Chinese career-minded women in their quest for meritocracy
Chinese women no longer desire just to have a job. They want a progressive career. And the Chinese are realizing that although women are contributing enormously to the country, the playing field still needs to be leveled. In many industries, careers are still not built on merit but on connections and favors. And when building a career active participation in the traditional male dominated “business banquet” is required. For many women such banquets symbolize favoritism and corruption and include sexist and humiliating rituals. But not for much longer, if these women have anything to say about it. The business banquet has become a new battleground for Chinese career-minded women in their quest for equality in a more meritocratic system.
The challenges of navigating a new landscape
Since Mao’s reforms (1950-1970), women have taken every opportunity to gain as much social standing as they can, from accessing free basic education to owning land and participating in the labor market with equal pay as men. Twenty-five percent of senior management positions in China are held by women, in contrast to 18 percent in the US, 24 percent in Europe, and a mere 5 percent in neighboring Japan.  With the increased prospects of learning multiple languages and acquiring overseas experience, more women are aiming at a meritocratic, rewarding, and empowering professional career rather than just a financially stable job. Novels and movies such as The Story of Du Lala’s Promotions have reflected this new phenomenon and reinforced the career-woman trend. Du Lala is a young ambitious woman who makes it in the corporate world, rising up successfully by using her own skills and talents rather than connections. These narratives have been used both as unofficial manuals to move up the ladder and as a source of strength for young women that feel a bit like Du Lala.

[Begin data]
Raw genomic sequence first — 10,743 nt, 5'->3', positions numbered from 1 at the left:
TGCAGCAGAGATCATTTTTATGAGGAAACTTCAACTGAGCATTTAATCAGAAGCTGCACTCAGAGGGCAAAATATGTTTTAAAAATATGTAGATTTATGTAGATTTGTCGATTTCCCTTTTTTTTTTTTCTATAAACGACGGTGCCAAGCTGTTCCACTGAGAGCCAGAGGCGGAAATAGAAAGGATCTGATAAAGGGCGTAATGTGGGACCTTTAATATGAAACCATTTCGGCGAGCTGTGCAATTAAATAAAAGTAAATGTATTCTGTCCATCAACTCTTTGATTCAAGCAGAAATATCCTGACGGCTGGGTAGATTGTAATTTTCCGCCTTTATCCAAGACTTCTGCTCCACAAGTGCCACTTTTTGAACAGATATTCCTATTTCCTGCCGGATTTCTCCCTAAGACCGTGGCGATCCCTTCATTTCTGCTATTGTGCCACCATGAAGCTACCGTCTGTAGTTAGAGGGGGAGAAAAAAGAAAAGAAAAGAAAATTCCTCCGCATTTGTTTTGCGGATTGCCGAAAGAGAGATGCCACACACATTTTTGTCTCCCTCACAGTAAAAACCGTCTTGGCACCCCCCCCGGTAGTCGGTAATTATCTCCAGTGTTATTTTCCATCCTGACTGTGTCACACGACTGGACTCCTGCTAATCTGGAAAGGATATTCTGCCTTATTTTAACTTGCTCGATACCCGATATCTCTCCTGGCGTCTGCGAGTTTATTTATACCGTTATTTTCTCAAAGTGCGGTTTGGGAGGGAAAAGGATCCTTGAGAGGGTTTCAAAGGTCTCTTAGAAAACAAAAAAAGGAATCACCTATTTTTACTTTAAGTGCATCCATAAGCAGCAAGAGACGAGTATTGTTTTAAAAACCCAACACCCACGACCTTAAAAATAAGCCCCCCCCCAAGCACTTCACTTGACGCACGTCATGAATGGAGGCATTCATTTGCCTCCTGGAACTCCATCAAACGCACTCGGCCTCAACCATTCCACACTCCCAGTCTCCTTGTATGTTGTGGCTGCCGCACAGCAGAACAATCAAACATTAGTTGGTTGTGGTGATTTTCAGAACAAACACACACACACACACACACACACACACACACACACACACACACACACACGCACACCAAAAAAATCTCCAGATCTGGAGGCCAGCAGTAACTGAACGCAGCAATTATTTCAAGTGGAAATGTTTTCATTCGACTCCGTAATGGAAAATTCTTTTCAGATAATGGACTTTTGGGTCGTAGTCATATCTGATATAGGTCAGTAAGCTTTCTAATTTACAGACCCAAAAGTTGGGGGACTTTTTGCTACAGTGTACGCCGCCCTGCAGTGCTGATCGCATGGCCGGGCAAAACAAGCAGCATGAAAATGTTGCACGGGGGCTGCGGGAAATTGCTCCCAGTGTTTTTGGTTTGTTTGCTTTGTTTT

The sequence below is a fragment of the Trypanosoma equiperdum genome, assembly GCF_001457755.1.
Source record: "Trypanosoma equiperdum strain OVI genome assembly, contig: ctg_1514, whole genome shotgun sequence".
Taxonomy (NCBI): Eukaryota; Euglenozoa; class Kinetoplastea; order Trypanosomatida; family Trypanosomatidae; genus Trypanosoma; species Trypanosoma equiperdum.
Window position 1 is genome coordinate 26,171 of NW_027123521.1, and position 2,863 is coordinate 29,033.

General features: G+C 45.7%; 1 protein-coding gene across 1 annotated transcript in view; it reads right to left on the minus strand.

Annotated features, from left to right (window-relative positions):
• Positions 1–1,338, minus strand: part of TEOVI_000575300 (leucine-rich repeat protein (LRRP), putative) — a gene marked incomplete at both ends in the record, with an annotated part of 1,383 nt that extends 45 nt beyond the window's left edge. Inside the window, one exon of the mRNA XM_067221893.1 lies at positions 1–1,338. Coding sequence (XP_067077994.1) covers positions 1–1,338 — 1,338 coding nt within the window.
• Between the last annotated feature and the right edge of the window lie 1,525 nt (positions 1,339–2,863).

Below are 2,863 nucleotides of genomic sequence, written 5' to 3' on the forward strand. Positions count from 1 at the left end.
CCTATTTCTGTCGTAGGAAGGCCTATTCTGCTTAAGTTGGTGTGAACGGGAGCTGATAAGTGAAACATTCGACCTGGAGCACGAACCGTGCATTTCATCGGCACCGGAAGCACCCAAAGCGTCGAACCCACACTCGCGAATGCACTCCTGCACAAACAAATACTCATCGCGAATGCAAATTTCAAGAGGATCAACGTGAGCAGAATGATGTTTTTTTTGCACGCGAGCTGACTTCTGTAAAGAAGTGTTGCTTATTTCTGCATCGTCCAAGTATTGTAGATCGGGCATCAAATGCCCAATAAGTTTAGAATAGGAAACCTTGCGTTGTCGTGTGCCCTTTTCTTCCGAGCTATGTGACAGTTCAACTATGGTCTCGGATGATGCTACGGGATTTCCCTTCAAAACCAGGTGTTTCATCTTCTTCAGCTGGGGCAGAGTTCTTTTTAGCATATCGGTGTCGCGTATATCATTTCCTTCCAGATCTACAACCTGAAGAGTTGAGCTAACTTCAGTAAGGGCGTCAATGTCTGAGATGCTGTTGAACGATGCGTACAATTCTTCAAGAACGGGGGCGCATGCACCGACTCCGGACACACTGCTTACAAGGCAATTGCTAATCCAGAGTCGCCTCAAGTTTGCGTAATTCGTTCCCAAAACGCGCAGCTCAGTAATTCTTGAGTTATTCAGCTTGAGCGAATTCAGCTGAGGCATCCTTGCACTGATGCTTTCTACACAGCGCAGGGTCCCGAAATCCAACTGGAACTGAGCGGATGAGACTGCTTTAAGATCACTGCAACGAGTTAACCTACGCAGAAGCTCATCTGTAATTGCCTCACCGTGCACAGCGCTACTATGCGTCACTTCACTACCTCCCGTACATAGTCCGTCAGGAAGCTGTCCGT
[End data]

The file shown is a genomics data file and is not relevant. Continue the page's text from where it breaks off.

Indeed, the story of Du Lala’s self-made success is a big inspiration for many ambitious women as it indirectly represents one of the biggest challenges young women are confronted with today when they enter the labor market with their bag of hopes and qualifications. They are ready to stand at the forefront of progress, but the playing field is still built on an old and patriarchal system. What Du Lala and others like her want to leave behind is a social paradigm where career progress and business deals have been achieved by creating bonds with company seniors and business partners.